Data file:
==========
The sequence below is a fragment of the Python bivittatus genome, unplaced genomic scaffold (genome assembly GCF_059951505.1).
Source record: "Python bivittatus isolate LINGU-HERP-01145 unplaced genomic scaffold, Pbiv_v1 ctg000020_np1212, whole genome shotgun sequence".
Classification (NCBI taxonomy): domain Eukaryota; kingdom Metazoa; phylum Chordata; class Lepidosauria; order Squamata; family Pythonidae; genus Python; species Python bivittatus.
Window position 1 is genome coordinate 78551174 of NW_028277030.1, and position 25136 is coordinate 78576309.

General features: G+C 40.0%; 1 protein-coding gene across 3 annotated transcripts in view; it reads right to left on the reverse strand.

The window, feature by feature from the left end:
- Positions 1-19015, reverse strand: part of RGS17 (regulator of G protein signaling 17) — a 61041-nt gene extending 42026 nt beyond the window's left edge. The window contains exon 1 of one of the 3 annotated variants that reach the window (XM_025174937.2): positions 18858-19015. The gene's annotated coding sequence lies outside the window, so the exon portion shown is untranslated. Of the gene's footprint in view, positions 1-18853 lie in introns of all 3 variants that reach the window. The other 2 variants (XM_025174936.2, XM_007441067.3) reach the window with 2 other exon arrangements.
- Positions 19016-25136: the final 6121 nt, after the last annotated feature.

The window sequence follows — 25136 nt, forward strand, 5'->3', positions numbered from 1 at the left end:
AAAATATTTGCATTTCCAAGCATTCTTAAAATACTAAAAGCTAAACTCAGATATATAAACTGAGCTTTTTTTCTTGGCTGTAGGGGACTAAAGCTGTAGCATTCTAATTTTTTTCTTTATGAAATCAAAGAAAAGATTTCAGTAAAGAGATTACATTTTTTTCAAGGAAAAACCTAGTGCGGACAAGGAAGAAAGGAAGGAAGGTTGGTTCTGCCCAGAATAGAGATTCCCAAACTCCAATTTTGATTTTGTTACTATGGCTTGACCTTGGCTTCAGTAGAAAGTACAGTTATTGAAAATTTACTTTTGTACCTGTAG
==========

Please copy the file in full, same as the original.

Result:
The sequence below is a fragment of the Python bivittatus genome, unplaced genomic scaffold (genome assembly GCF_059951505.1).
Source record: "Python bivittatus isolate LINGU-HERP-01145 unplaced genomic scaffold, Pbiv_v1 ctg000020_np1212, whole genome shotgun sequence".
Classification (NCBI taxonomy): domain Eukaryota; kingdom Metazoa; phylum Chordata; class Lepidosauria; order Squamata; family Pythonidae; genus Python; species Python bivittatus.
Window position 1 is genome coordinate 78551174 of NW_028277030.1, and position 25136 is coordinate 78576309.

General features: G+C 40.0%; 1 protein-coding gene across 3 annotated transcripts in view; it reads right to left on the reverse strand.

The window, feature by feature from the left end:
- Positions 1-19015, reverse strand: part of RGS17 (regulator of G protein signaling 17) — a 61041-nt gene extending 42026 nt beyond the window's left edge. The window contains exon 1 of one of the 3 annotated variants that reach the window (XM_025174937.2): positions 18858-19015. The gene's annotated coding sequence lies outside the window, so the exon portion shown is untranslated. Of the gene's footprint in view, positions 1-18853 lie in introns of all 3 variants that reach the window. The other 2 variants (XM_025174936.2, XM_007441067.3) reach the window with 2 other exon arrangements.
- Positions 19016-25136: the final 6121 nt, after the last annotated feature.

The window sequence follows — 25136 nt, forward strand, 5'->3', positions numbered from 1 at the left end:
AAAATATTTGCATTTCCAAGCATTCTTAAAATACTAAAAGCTAAACTCAGATATATAAACTGAGCTTTTTTTCTTGGCTGTAGGGGACTAAAGCTGTAGCATTCTAATTTTTTTCTTTATGAAATCAAAGAAAAGATTTCAGTAAAGAGATTACATTTTTTTCAAGGAAAAACCTAGTGCGGACAAGGAAGAAAGGAAGGAAGGTTGGTTCTGCCCAGAATAGAGATTCCCAAACTCCAATTTTGATTTTGTTACTATGGCTTGACCTTGGCTTCAGTAGAAAGTACAGTTATTGAAAATTTACTTTTGTACCTGTAG